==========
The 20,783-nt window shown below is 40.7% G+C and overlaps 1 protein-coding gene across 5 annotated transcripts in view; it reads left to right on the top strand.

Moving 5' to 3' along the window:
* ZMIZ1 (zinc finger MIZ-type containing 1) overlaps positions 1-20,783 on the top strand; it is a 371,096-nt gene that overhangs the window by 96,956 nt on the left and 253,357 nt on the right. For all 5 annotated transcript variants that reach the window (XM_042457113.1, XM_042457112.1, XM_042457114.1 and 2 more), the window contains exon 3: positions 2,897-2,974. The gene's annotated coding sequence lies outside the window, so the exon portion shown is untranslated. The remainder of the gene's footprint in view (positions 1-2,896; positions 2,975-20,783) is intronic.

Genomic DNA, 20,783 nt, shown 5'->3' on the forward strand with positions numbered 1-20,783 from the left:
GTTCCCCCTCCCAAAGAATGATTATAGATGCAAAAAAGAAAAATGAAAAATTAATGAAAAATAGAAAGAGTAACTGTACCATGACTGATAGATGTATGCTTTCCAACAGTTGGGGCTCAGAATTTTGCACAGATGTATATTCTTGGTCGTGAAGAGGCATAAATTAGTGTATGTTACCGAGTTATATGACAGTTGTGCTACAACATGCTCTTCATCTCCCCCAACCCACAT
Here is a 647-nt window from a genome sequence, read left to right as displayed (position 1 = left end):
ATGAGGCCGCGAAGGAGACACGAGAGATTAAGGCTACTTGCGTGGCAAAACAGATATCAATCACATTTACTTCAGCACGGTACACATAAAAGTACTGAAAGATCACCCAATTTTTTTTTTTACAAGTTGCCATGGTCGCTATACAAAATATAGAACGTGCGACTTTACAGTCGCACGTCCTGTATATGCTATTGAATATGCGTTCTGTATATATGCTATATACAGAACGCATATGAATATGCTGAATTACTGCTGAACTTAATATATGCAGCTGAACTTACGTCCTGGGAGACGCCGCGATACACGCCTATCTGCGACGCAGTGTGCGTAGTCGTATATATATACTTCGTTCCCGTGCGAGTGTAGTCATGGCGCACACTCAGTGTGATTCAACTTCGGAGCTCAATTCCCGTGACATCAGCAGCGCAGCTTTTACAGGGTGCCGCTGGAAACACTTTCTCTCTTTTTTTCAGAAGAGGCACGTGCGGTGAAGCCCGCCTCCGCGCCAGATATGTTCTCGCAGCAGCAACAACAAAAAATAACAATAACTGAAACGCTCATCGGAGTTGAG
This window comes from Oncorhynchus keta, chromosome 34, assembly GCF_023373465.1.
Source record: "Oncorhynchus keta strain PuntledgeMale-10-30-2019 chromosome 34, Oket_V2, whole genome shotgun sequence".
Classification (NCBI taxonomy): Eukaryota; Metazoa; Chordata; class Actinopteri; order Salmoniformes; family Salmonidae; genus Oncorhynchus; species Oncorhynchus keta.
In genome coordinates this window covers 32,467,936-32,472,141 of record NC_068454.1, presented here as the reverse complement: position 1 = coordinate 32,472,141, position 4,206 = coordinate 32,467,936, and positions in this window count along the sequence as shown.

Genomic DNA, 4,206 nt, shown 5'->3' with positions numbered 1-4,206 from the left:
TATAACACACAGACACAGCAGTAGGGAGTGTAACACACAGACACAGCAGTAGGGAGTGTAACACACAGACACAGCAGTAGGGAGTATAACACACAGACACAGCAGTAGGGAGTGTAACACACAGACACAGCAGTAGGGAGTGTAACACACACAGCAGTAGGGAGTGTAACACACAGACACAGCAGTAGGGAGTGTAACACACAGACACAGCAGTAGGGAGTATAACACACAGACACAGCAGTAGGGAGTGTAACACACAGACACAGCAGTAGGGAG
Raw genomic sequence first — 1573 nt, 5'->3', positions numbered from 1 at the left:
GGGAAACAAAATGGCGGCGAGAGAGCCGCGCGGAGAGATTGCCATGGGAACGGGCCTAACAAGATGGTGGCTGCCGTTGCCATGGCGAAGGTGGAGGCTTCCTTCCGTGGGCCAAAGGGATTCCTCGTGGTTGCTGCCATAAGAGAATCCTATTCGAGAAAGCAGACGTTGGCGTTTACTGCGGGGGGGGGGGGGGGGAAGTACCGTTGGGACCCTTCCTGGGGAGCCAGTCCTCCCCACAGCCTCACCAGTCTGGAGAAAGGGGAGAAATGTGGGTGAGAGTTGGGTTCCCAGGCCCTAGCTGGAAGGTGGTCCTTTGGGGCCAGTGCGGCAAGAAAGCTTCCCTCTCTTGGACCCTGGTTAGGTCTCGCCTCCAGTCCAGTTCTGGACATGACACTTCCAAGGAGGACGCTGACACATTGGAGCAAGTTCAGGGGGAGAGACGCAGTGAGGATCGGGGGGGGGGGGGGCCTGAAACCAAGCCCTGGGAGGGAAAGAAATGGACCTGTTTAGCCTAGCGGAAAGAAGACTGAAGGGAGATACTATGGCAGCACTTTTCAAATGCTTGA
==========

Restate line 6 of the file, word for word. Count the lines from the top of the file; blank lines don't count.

Here is a 647-nt window from a genome sequence, read left to right as displayed (position 1 = left end):